As the 2016 US Presidential Election approaches, AAFCPAs’ Richard Weiner shares his viewpoints on the short and long-term tax impact Clinton or Trump presidency may have, as well as an analysis of how Republican’s and Democrat’s respective tax plans may impact clients.
How quickly will the new President impact you personally or professionally?
- The composition of Congress, especially the House of Representatives, has much more impact than does the incoming President in terms of trying to forecast the direction of future tax legislation.
- The tax legislation passed late in 2015 (Protecting Americans From Tax Hikes Act of 2015 (“PATH”)) extended a number of provisions through 2019. I wouldn’t anticipate a big desire for change, because business owners and individual taxpayers alike prefer certainty and consistency so they are able to enhance long term planning and decision making. In other words, The House is unlikely to propose any significant changes in the near future.
- The incoming President’s agenda may carry some weight, but due to the negativity of the campaign, I suspect that there will not be any substantive action in the first 100 days, otherwise known as the ‘honeymoon period.’ Historically, during the honeymoon period, the newly elected President and Congress look to pass legislation that they are in agreement upon prior to approaching issues likely to cause congressional gridlock. It is to be determined whether we’ll see this type of initial cooperation that we’ve seen in the past.
- An incoming president can have unilateral influence in the areas of enforcement and regulatory guidance. The Treasury Department, under direction of the Secretary, can pursue certain rulings, interpretations, or court actions on issues that the President deems important.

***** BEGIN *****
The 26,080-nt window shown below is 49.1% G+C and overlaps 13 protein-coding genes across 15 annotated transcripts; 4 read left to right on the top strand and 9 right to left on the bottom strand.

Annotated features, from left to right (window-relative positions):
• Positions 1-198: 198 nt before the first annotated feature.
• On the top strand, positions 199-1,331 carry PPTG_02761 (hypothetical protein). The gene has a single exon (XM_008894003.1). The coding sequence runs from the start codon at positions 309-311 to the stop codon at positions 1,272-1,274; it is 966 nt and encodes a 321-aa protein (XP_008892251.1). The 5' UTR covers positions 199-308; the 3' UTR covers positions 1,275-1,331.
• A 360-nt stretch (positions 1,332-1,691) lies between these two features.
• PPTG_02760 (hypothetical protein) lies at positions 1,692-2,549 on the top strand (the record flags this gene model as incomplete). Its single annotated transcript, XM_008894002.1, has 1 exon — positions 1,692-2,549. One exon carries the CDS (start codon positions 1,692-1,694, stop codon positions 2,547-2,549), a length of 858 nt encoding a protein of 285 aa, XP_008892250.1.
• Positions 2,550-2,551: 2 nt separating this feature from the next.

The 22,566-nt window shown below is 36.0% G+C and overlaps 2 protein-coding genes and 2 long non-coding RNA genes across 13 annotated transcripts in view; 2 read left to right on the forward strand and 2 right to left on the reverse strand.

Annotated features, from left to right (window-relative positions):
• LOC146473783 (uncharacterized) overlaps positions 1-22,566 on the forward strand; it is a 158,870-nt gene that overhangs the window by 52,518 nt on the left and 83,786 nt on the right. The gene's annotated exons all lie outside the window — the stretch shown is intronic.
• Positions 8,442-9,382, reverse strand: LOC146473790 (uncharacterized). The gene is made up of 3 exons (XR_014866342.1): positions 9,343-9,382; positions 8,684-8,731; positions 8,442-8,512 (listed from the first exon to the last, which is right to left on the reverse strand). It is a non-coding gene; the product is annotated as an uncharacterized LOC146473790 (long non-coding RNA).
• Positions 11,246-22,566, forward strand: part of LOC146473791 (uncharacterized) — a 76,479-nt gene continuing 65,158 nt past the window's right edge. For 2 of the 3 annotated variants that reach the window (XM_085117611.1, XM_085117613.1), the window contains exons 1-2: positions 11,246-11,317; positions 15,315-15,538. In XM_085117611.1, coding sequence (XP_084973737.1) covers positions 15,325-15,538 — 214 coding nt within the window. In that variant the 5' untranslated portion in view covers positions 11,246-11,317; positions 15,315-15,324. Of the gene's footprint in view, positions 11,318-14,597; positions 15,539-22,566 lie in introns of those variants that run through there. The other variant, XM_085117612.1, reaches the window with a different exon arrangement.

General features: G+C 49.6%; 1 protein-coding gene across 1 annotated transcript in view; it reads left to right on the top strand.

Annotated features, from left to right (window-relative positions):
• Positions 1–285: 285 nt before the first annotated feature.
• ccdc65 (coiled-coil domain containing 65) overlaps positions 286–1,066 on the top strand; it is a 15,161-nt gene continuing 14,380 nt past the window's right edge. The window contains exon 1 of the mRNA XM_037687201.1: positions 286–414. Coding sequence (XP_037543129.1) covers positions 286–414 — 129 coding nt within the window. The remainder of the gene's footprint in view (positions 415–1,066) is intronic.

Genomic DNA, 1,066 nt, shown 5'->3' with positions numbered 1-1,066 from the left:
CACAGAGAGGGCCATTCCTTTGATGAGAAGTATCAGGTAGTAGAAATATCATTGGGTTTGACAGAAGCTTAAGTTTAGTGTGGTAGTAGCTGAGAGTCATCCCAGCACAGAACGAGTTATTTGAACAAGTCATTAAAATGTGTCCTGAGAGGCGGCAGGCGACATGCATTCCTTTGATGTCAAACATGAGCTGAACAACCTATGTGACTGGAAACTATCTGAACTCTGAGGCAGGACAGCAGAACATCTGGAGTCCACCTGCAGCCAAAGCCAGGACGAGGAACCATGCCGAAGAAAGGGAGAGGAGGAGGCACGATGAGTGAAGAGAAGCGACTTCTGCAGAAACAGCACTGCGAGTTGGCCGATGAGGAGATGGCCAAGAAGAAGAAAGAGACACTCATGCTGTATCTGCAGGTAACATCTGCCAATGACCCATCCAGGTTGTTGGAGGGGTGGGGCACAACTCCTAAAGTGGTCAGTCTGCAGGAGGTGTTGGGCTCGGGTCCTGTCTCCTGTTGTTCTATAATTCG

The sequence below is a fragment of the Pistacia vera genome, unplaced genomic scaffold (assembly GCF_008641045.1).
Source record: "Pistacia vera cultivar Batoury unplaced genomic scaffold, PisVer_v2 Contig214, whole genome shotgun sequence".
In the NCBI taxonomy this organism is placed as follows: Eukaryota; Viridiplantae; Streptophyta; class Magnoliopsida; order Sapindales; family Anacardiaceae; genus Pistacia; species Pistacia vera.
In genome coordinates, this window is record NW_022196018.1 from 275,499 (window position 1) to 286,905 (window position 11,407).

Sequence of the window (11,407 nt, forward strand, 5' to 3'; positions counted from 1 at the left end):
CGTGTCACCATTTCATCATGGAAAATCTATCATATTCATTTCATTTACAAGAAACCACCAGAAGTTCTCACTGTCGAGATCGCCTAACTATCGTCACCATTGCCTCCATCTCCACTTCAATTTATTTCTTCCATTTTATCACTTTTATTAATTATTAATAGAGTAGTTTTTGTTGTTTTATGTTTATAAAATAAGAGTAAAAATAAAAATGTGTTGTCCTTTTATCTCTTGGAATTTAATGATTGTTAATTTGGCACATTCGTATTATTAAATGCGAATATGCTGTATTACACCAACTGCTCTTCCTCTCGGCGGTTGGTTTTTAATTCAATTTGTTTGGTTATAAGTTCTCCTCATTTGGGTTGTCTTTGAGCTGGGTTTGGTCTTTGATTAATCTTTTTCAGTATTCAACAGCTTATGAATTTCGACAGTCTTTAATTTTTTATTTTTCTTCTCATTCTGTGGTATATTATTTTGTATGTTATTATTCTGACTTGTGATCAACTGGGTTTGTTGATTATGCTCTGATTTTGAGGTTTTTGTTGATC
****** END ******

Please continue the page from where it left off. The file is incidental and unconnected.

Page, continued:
How may Trump or Clinton impact your tax planning?
Clinton’s Tax Plan (source: Hillary Clinton fact sheet)
- 4% surcharge on incomes over $5 million
- Eliminate the “step up” in basis of inherited property
- Limit retirement plan accumulations to an unspecified maximum
- Close “loopholes” including Bermuda reinsurance companies
- Eliminate “carried interest” rules
- Plan focuses more on wealthy individuals than on business enterprises
- Although Mrs. Clinton’s fact sheet discusses the promise to “restore fairness”, it does not contain specific proposals to simplify the tax system or provide relief to the middle class.
Trump’s Tax Plan (source: Donald Trump fact sheet)
- Reduction of business tax rate from 35% to 15%, including 10% preferential tax rate on repatriation of overseas profits
- Ability for businesses, via permanent election, to elect immediate expensing of all property purchases, in exchange for losing the right to deduct interest expense
- For individuals, reduction in number of tax rates from seven to three, with a maximum rate of 33%
- Expansion of standard deduction from $12,600 to $30,000 on a joint tax return. Itemized deductions will also be capped at $200,000 for joint filers
- Numerous expansions of childcare tax benefits
- Repeal of individual and corporate Alternative Minimum Tax
(Note to Reader: The above highlights are taken directly from each candidate’s respective web sites and, accordingly, are designed to appeal to their parties’ voter bases. They should be read in that context, with a reminder that passage of any tax proposals requires Congressional action.)
No matter what side of the debate you are on, AAFCPAs has your best interest at heart. We understand that every tax situation is unique and requires a careful and comprehensive plan. We communicate regularly and openly with our clients to ensure a full understanding of all strategic options available, including tactical guidance on how election results may impact short and long-term tax planning.